In between peeling vegetables, Anu Byapari peeps out of her kitchen to ask her husband in the next room whether he wants tea. “I like pampering him when he is home because he toils the whole day,” he says. Her husband, Manoranjan Byapari, cooks midday meals in a government school, and is a celebrated Dalit writer in Bengal. He has published more than 10 books and 100 essays and this year, was awarded the highest literary prize in West Bengal: Paschimbanga Bangla Akademi Award.
The tag, “Dalit writer”, irks Byapari. “I wasn’t known as a Dalit writer all this while. It’s only when I wrote my autobiography, Itibritte Chandal Jibon (loosely translated as “Inside the life of an untouchable”), a few years ago, that people started talking about my identity and the politics involved with it. I would rather be called a writer of the impoverished,” says Byapari, the 60-something, seated in the study of his small house in Mukundpur, south Kolkata. The walls are stacked with books, including his own and that of Mahasweta Devi, whom Byapari considers his mentor. His chance encounter with the writer way back in the 1980s is well-known in the literary circles of Bengal. While reading one of her books, Byapari didn’t understand the word jijibisha. An erudite-looking lady, who had got into his rickshaw one day finally told him the meaning. “She explained that it meant ‘the will to live’. When she was getting off, she introduced herself as Mahasweta Devi,” says Byapari.
Byapari has lived many lives. He was a local gunda before he became a rickshaw-puller (long before he started working as cook in 1997). “I have been in jail a number of times. I was the quintessential small-time gunda that Bengal was so famous for in the 1960s and 1970s,” says Byapari.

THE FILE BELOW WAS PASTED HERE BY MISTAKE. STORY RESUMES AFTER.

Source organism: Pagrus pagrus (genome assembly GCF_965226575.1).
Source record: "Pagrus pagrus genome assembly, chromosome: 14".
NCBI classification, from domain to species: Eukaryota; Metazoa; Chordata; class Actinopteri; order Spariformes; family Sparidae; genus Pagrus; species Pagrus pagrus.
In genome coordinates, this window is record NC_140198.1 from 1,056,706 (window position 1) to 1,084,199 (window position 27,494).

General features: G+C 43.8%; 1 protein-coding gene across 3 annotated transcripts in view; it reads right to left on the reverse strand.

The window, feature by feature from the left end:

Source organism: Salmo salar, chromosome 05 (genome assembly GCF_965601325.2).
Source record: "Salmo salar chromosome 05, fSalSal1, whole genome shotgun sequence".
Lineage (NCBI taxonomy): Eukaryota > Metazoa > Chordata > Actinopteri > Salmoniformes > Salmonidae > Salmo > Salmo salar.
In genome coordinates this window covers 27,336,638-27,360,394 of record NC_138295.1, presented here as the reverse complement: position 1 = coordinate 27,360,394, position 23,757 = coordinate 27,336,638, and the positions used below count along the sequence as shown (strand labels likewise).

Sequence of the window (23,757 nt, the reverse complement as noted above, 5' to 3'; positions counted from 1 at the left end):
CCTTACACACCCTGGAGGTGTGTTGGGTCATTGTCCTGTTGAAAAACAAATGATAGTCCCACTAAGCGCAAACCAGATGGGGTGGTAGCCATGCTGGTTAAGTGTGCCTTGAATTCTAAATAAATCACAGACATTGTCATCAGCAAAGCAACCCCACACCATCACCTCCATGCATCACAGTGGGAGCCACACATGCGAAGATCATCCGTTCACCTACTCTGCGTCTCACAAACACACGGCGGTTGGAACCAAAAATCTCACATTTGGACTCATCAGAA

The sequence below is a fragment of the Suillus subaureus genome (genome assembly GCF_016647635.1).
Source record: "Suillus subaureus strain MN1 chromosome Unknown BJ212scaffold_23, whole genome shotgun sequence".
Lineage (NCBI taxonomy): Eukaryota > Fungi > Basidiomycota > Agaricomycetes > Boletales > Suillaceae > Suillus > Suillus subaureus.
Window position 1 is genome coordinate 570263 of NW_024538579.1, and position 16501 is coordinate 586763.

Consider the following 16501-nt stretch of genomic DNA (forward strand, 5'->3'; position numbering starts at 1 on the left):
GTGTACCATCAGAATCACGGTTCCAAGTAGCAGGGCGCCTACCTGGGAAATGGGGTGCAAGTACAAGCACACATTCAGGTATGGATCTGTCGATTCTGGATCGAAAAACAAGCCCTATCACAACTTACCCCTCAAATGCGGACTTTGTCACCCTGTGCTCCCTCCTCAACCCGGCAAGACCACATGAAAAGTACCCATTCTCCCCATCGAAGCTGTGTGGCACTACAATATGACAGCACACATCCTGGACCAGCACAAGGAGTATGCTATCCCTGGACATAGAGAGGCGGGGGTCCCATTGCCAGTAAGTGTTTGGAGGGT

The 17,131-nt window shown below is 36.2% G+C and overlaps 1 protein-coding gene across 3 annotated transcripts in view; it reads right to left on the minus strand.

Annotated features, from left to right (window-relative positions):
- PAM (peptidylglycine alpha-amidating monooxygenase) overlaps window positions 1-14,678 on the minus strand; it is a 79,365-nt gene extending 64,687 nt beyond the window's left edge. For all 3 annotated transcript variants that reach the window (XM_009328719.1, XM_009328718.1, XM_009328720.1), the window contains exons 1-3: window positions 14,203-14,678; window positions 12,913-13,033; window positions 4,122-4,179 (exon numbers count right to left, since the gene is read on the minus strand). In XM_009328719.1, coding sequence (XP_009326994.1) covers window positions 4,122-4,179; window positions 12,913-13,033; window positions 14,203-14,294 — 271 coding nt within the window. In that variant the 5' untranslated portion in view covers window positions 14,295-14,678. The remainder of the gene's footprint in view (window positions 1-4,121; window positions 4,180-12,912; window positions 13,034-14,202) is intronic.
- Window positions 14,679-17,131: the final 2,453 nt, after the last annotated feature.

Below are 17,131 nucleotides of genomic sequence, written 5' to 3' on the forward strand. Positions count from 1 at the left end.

Manoranjan comes from an impoverished family. “I ran away from home when I was 16, and travelled far and wide in search of work. I went to Siliguri in 1967 when the Naxal movement was at its peak,” says Byapari. When he came back, he lied to his friends that he had been to Naxalbari and had met rebel leaders like Kanu Sanyal. “We were sitting in a south Kolkata locality next to a graffiti of the CPI(M). Inspired by my story, one of my friends added an L to CPI(M) (the L meaning Leninist). This angered the local CPI(M) leaders, who tied me to a lamp post and beat me black and blue,” says Byapari.
It was a jail inmate, who introduced the illiterate Byapari to the Bengali alphabet in mid-1970s, but life was his most compelling teacher. “While ferrying customers in my rickshaw, I got glimpses of their life. Being in a servile position gives you a great vantage point,” says Byapari. His innate understanding of the human psyche is evident in his fictional narrative of the Dhananjoy Chatterjee hanging case (the first execution in India since 1995) in his Amanushik (Inhuman).
That’s when the politics of his identity as a person belonging to the lower caste dawned upon him. “I realised that if you belong to the lower caste, you are most likely to be poor. The Dalit narrative in Bengal is a very silent one. Maharashtra, Andhra Pradesh and Tamil Nadu have active Dalit writers, but Bengal hardly has any. Also, it’s mostly people from the higher caste who talk about us. I was frustrated by our invisibility,” he says. To point out the veiled nature of caste discrimination in Bengal, Byapari narrates a real-life story. “A part of the congested area of Kalighat has a lot of street urchins. Some of them are orphans, and some children of sex workers from the nearby red-light area. They play all day, do drugs and, at times, steal money to buy food. They are frequently rounded up by cops. During one such raid, the officer-in-charge found out that one of the children was a Brahmin like him. He ensured that the boy was sent to a children’s reform home,” says Byapari. However, he also acknowledges the contribution of some high-caste writers.
“Mahasweta Devi, who belongs to a high caste, has been fighting for our rights for decades,” he says.
Byapari has never shied away from any kind of job, but now wants to work in a library. “Is it too much to ask for a modest life of financial security and dignity?” he asks.
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